Variable rate helical air
The concept of a truly active suspension system has been something of a Holy Grail for engineers since the invention of the decreasing radius curve. While the S550 doesn't reach for the stars like the old Lotus active suspension trial balloon of decades ago, you'd be hard-pressed to find anything that gets as close.
Conventional springs have been chucked in favor of an Airmatic System wherein four air bellows support the weight of the vehicle. Under lateral weight transfer such as cornering, the outside bellows inflate to reduce body lean by as much as 40 percent. The air is supplied by a compressor that produces 227 psi. A computer activates solenoids to inflate and deflate the springs according to road and dynamic load conditions. The driver can also raise the ride height by 1.2 inches by a button on the dash. At speeds over 68 mph, the ride height is automatically lowered by 3/4 inch and lowered 1/2 inch when the transmission is put into Sport mode. Pushing the air button repeatedly won't make the S550 buck like a low rider. We tried.
The suspension architecture is an impressive four-link front suspension and five-link rear. Bomben remarked on the S550's rapid turn-in and astonishing agility in corners. "It feels like a car that weighs a lot less." Mercedes' Electronic Stability Program (ESP) intuits the direction the driver wants to go and where the car is actually going. Using a sensor array that measures steering angle, yaw rate, G-load and wheel slippage, ESP will detect under- or oversteer conditions and apply the outside or inside brakes to maintain the intended direction of travel. On the skid pad, all that glorious hardware conspired to pull 0.83g. Not that long ago, a number like this was the exclusive domain of thoroughbred sports cars.
This latest version of ESP also monitors windshield wiper activation. When the wipers are on, the system automatically and imperceptibly applies the brakes every few seconds to wipe water off the rotors. This helps maintain full braking ability if it's needed. We clocked an impressive 122.7-foot 60-mph-to-0 braking distance.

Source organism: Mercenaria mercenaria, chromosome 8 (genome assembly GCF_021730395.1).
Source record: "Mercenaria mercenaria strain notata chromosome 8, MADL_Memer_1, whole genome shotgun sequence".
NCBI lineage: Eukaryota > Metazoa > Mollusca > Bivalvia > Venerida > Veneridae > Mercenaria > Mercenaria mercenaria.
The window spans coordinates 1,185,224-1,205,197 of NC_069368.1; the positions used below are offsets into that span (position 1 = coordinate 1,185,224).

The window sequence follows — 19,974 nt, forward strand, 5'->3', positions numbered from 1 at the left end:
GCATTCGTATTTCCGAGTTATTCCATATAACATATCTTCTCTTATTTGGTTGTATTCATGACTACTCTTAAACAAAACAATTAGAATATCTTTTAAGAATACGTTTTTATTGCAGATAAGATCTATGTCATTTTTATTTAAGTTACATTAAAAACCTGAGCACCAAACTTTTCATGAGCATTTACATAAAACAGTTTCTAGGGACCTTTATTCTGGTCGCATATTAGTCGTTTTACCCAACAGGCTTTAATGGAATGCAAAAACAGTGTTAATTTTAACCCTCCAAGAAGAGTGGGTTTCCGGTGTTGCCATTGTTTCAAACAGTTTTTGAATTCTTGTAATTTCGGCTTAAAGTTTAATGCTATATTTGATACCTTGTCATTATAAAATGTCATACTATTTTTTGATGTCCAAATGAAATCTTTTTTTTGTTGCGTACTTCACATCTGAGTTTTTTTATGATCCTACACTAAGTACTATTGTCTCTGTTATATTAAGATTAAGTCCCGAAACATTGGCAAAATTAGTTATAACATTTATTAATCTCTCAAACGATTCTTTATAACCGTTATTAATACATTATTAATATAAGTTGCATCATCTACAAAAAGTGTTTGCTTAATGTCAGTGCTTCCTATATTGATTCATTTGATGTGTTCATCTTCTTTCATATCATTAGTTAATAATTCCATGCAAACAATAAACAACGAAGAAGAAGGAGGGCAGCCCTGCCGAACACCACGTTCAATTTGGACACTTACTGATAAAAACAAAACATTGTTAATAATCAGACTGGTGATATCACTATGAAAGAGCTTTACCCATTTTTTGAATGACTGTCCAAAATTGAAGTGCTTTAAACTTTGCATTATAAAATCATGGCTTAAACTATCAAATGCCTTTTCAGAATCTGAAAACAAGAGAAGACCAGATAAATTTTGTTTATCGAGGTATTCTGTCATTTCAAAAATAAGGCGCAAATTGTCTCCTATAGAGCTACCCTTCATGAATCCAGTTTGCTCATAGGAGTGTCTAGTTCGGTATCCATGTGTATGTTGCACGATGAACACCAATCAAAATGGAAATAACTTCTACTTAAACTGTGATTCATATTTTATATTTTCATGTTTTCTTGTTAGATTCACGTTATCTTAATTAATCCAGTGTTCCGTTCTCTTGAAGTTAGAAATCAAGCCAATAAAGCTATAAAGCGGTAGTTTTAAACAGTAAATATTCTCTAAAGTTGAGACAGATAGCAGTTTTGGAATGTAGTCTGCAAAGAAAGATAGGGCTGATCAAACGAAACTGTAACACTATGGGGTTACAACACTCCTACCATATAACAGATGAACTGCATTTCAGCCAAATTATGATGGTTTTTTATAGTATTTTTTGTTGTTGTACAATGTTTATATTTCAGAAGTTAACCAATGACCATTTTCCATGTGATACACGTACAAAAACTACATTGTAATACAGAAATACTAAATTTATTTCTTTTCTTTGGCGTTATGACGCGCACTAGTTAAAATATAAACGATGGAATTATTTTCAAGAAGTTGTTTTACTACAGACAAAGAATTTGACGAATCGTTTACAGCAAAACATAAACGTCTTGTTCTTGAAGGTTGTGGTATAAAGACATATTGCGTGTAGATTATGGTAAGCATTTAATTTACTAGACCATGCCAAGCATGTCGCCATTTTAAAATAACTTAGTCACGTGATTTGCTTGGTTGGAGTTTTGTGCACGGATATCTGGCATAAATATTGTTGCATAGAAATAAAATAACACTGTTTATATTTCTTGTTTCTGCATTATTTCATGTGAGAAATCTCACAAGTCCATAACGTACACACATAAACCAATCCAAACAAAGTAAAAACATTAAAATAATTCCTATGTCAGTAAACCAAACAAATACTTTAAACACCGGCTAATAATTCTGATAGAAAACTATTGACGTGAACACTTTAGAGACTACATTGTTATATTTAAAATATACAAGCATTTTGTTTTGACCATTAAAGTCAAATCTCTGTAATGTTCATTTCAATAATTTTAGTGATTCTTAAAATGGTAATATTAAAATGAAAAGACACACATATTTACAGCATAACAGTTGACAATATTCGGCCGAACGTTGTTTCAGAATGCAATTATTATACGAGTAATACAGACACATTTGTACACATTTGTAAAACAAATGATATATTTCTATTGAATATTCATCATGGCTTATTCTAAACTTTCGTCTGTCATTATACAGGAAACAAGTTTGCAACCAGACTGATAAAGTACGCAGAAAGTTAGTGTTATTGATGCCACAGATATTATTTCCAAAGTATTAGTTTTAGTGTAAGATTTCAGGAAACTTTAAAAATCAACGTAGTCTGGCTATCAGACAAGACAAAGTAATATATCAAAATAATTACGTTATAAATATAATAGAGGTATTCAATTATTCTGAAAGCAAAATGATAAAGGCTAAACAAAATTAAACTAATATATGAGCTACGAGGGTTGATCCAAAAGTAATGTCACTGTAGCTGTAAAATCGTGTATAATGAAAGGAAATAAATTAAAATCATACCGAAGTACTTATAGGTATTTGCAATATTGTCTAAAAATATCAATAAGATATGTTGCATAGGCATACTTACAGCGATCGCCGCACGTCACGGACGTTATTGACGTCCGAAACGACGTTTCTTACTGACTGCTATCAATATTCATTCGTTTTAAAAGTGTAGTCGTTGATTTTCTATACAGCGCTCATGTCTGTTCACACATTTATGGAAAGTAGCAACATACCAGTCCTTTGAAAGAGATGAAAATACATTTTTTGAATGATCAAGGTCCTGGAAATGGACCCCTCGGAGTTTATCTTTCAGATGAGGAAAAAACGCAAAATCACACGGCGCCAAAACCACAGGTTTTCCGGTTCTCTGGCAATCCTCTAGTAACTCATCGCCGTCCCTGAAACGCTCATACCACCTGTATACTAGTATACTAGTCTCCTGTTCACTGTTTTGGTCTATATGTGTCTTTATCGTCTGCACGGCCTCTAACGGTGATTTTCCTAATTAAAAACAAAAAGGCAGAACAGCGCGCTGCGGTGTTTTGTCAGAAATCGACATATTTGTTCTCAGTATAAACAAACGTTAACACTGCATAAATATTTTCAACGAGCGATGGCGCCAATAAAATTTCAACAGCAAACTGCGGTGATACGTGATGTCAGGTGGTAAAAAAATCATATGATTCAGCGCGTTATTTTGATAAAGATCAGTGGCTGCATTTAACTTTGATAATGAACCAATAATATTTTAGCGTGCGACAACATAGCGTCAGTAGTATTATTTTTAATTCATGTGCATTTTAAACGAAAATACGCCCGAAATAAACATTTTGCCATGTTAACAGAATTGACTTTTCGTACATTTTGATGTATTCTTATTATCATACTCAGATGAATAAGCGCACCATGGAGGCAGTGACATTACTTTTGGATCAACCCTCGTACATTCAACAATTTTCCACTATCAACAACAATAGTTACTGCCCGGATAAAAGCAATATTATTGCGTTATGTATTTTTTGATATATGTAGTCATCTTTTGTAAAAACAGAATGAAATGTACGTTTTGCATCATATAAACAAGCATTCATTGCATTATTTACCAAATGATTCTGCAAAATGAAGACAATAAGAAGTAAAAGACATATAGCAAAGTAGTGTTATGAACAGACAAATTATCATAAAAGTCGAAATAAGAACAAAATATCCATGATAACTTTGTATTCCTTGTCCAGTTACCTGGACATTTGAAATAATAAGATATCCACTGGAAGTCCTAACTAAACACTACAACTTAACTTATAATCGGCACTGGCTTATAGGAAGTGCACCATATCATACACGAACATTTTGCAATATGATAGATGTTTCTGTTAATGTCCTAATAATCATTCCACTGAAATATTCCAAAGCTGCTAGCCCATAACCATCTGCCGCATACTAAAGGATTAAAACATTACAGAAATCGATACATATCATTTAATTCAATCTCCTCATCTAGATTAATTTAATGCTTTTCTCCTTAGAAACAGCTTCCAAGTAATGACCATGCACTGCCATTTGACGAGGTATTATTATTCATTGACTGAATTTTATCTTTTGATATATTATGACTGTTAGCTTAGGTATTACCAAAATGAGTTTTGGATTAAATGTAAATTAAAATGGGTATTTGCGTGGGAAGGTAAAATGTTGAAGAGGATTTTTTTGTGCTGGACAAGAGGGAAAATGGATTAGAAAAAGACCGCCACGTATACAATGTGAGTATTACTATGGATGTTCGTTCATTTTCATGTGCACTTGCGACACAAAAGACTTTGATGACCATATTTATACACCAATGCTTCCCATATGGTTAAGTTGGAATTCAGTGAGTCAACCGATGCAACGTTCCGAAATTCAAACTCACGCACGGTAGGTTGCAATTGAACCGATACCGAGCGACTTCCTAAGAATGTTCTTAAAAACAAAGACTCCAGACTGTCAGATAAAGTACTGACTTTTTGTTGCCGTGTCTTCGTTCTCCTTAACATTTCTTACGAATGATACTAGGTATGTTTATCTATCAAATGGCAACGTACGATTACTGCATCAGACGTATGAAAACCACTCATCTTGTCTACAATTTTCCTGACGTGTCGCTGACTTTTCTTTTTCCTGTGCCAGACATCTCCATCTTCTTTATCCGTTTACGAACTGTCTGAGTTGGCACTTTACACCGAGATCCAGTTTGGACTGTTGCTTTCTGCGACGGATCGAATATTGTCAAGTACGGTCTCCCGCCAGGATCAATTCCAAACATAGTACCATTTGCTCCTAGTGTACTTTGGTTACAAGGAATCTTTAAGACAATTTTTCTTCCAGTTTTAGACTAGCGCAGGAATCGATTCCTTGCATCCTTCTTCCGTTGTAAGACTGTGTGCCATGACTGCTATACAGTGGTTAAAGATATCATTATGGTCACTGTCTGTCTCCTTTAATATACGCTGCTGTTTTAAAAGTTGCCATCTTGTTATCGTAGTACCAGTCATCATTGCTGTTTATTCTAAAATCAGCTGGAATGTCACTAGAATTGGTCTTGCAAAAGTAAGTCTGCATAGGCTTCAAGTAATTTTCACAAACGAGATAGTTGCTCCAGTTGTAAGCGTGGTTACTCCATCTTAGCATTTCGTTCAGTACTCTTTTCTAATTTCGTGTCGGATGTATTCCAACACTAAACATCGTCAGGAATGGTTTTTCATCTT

The stopping power of the massive four-piston front calipers clamping against 13.8-inch rotors and single-piston rear calipers on 12.6-inch rotors is further assisted by M-B's BrakeAssist system. When the system senses faster-than-usual brake application, the brake booster automatically applies maximum braking effort even if the driver doesn't. It also ties into the Distronic system to determine if a collision is in your immediate future and applies the brakes accordingly.
Ejection not an option
When the question of safety came up, Bomben explained that the measure of last resort in a fighter is to abandon ship and float to earth. No such option is available in the S550. At least not yet.
What the S550 does provide is an eight-bag system that includes dual front bags, four side-impact bags (two for the front and two for the rear), two window curtain airbags, seatbelt pre-tensioners for the front and outboard rear passengers and M-B's legendary cabin structure designed to reduce deformation in a collision. When deployed from the headliner, the window curtain airbag is a full 6 feet long, 14 inches in height and 2 inches thick. In its testing, M-B claims a 90-percent reduction in forces likely to cause head injuries in a side impact.
When we sat down for a debriefing that evening, Bomben summed it up by calling the S550, "The most technologically advanced car I've ever driven."
All we can say is "Ditto." By any measure of performance, luxury, safety and sheer technological prowess, the new M-B flagship has set a new standard. There's simply nothing else like it. At least, that is, until next year. That's when we can expect to see the V12 bi-turbo S600 with 500 hp. Until then, the 2007 Mercedes-Benz S550 will just have to do as the world's new benchmark.